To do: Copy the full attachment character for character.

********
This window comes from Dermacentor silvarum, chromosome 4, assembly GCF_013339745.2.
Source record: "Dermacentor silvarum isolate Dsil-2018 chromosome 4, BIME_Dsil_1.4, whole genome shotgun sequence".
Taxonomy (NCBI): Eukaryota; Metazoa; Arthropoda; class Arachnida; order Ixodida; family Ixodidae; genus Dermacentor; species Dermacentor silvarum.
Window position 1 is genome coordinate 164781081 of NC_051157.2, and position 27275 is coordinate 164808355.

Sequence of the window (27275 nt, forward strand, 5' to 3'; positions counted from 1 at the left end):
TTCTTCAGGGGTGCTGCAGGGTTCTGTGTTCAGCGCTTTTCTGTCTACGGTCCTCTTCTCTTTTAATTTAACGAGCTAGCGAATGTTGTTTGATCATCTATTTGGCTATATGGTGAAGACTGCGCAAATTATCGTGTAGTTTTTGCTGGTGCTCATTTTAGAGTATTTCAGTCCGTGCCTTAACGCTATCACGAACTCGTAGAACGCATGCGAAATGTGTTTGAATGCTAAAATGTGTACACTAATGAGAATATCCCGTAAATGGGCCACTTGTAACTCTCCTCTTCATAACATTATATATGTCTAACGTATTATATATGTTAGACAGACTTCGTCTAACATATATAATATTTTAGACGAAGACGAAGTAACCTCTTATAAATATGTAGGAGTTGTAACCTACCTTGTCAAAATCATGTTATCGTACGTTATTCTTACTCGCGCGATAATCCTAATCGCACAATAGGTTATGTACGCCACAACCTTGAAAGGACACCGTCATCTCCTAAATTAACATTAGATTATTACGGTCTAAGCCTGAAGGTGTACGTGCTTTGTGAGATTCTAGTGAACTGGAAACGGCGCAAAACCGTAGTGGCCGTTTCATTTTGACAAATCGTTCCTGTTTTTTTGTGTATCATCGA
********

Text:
This window comes from Dermacentor silvarum, chromosome 4, assembly GCF_013339745.2.
Source record: "Dermacentor silvarum isolate Dsil-2018 chromosome 4, BIME_Dsil_1.4, whole genome shotgun sequence".
Taxonomy (NCBI): Eukaryota; Metazoa; Arthropoda; class Arachnida; order Ixodida; family Ixodidae; genus Dermacentor; species Dermacentor silvarum.
Window position 1 is genome coordinate 164781081 of NC_051157.2, and position 27275 is coordinate 164808355.

Sequence of the window (27275 nt, forward strand, 5' to 3'; positions counted from 1 at the left end):
TTCTTCAGGGGTGCTGCAGGGTTCTGTGTTCAGCGCTTTTCTGTCTACGGTCCTCTTCTCTTTTAATTTAACGAGCTAGCGAATGTTGTTTGATCATCTATTTGGCTATATGGTGAAGACTGCGCAAATTATCGTGTAGTTTTTGCTGGTGCTCATTTTAGAGTATTTCAGTCCGTGCCTTAACGCTATCACGAACTCGTAGAACGCATGCGAAATGTGTTTGAATGCTAAAATGTGTACACTAATGAGAATATCCCGTAAATGGGCCACTTGTAACTCTCCTCTTCATAACATTATATATGTCTAACGTATTATATATGTTAGACAGACTTCGTCTAACATATATAATATTTTAGACGAAGACGAAGTAACCTCTTATAAATATGTAGGAGTTGTAACCTACCTTGTCAAAATCATGTTATCGTACGTTATTCTTACTCGCGCGATAATCCTAATCGCACAATAGGTTATGTACGCCACAACCTTGAAAGGACACCGTCATCTCCTAAATTAACATTAGATTATTACGGTCTAAGCCTGAAGGTGTACGTGCTTTGTGAGATTCTAGTGAACTGGAAACGGCGCAAAACCGTAGTGGCCGTTTCATTTTGACAAATCGTTCCTGTTTTTTTGTGTATCATCGA